Ramayana’s crest jewel — Tyagaraja’s inspiration

In content, emotion and raga choice, many of the bard’s kritis can be traced to Sundara Kandam

Sundara Kandam is hailed as the crown of Ramayana. It brings a mini Ramayana woven into it and establishes the relationship between honesty, tact and bhakti. Various characters — human, super human, animals, animals with human qualities, plants and shrubs — are all interlinked in this canto. This offers sumptuous material for a genius like Tyagaraja to create myriad compositions that trace their source to Sundara Kandam.

Parayana of the Sundara Kandam is considered auspicious and bestows bountiful benefit. The kandam sings the greatness of Hanuman who was affectionately called Sundaram by his mother Anjana. Sundare means that which is lost and got back. This is probably the only kandam that begins and ends with the same syllable ‘ta’ (tato Ravana… abhipiDita). All other Kandams in the Ramayana are identified by the event or the venue of the event. But Sundara Kandam goes by a name that signifies beauty. It translates as the ‘beautiful chapter.’ No wonder a person like Tyagaraja, who had a high sense of aesthetics found much inspiration from this kandam.

An incident in Sundara Kandam finds its way spontaneously into the magnum opus kriti, ‘Jagadanandakaraka.’ Surasa, the demon, obstructs Anjaneya’s travel over the ocean and says ‘aham tvam bhakshayishyami’ meaning, ‘I will devour you.’ Hanuman overcomes her. Tyagaraja hails Hanuman as ‘Surasa ripu’ (enemy of Surasa) in this kriti.

In ‘Chakkaniraja,’ Tyagaraja makes a reference to preferring despicable alcohol to pure milk (‘chikkani palu yundaga cheeyenu Ganga sagara mele’ — Ganga sagara meant illicit liquor in Thanjavur slang). Those familiar with Sundara Kandam can immediately relate these lines to a description of Ravana’s personal bar. Valmiki (in sarga 11) lists a variety of lip-smacking meat delicacies and captures the scene of different kinds of alcoholic beverages. Anjaneya chances upon this scene during his search for Sita. Ravana obviously did not choose the chakkani raja margam though being a devout Siva bhakta.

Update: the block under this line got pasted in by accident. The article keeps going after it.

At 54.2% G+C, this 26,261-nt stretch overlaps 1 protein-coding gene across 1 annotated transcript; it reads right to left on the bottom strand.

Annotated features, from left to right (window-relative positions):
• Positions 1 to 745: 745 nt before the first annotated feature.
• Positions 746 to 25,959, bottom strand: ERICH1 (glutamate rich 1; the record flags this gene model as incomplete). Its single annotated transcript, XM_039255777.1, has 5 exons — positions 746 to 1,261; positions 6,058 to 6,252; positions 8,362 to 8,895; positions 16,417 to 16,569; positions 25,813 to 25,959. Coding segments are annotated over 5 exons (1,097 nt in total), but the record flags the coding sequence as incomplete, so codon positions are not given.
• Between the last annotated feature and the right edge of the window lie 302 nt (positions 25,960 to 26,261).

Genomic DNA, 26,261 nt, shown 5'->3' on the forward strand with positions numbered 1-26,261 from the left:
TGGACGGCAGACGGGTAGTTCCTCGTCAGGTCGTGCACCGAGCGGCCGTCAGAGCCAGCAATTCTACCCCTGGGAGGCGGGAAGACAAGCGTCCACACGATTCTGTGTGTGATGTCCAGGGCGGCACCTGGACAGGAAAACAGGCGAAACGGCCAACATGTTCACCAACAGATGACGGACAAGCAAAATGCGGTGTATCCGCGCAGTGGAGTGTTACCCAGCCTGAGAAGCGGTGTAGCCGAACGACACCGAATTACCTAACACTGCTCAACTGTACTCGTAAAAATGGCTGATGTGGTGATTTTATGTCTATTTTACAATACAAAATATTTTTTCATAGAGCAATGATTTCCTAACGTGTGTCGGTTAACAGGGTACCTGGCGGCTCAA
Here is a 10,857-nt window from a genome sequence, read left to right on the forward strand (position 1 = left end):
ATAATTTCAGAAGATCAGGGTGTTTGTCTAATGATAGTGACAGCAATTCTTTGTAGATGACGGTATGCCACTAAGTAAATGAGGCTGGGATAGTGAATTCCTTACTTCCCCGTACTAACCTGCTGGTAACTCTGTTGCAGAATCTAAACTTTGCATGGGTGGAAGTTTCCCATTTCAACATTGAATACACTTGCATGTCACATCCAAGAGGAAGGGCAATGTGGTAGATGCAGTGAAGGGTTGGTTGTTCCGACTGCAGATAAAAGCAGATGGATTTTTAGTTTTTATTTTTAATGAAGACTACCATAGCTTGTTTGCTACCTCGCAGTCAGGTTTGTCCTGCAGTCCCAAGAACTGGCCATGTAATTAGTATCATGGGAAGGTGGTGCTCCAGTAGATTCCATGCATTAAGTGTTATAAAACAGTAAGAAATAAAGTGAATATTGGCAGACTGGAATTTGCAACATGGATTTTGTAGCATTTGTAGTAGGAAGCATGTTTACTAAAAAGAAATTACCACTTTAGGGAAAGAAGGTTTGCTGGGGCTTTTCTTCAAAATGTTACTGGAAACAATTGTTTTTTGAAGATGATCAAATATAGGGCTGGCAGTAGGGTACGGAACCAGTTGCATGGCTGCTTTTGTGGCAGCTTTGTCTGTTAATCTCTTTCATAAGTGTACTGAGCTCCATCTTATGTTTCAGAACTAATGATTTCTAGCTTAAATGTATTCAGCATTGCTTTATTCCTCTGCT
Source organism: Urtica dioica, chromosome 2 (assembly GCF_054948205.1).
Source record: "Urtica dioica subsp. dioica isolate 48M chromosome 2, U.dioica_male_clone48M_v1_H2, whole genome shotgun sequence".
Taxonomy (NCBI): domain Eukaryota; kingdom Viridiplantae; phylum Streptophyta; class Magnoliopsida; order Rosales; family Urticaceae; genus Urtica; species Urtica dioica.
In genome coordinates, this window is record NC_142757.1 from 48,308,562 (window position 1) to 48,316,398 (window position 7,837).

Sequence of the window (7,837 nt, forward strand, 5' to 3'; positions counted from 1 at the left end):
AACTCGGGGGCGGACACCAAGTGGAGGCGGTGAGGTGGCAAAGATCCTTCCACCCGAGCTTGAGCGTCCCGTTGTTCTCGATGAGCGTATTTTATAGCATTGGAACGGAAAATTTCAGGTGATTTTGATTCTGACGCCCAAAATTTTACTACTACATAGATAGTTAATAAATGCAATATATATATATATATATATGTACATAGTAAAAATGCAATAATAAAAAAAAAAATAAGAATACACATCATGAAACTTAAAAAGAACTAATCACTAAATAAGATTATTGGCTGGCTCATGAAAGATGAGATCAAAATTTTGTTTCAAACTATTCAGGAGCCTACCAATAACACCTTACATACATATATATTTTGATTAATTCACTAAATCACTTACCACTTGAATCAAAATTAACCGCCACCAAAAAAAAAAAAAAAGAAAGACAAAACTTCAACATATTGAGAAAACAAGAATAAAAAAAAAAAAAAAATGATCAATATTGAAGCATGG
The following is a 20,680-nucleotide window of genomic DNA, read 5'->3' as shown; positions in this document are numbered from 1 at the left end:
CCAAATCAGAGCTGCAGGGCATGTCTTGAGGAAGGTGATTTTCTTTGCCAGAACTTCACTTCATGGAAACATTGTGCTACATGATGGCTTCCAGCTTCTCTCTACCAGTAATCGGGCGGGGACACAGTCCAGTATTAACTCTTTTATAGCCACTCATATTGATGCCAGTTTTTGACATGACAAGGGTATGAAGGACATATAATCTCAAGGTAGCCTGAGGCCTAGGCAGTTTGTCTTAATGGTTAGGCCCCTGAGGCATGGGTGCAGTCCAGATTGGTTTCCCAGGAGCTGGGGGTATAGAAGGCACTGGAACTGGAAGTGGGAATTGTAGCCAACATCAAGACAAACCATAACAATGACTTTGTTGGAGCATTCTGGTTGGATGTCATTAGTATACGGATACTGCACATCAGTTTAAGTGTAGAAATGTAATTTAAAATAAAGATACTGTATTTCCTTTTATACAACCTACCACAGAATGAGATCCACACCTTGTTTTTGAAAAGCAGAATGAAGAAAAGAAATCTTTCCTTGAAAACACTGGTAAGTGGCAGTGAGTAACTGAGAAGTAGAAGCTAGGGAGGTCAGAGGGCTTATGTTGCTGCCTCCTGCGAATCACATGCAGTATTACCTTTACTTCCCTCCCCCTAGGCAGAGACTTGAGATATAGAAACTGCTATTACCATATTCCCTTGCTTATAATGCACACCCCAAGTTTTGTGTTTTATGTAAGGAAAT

Tyagaraja celebrates the wedding of Rama and Sita in the dainty kriti, ‘Pavanaja sthuthi patra.’ Incidentally, Anjaneya also did the same in Sundara Kandam. Perched atop the Simsupa tree, his last desperate prayer (‘Nomustu Ramaya sa Lakshmanaya’) led him to spot a beautiful woman in a garden who he instinctively knew was Sita. Immediately he visualised Rama beside her and lo and behold, it is Sita Kalyana Vaibhogame.

‘Nivartaya manah mattah…’ says Sita to the arrogant Ravana — ‘turn your mind back to yourself (also meaning let manaha become namaha; manaha means mind and namaha means negation of self at His feet) so that you can turn to the path of righteousness.’ Tyagaraja asks in the kriti, ‘Manasu nilpa shakti,’ what is the use of puja and prayers if one cannot anchor the mind on good thoughts? Obviously he is echoing Sita’s words to Ravana. The song is in Abhogi, Bhogi meaning poison and Abhogi meaning pregnant with poison. Sita has been described as a five-headed serpent by Rama in the kakasura episode and as a gigantic serpent by Vibhishana in the Yuddha kandam. How appropriate is it that the raga chosen also has five swaras establishing a clever link between the incident, thought and raga.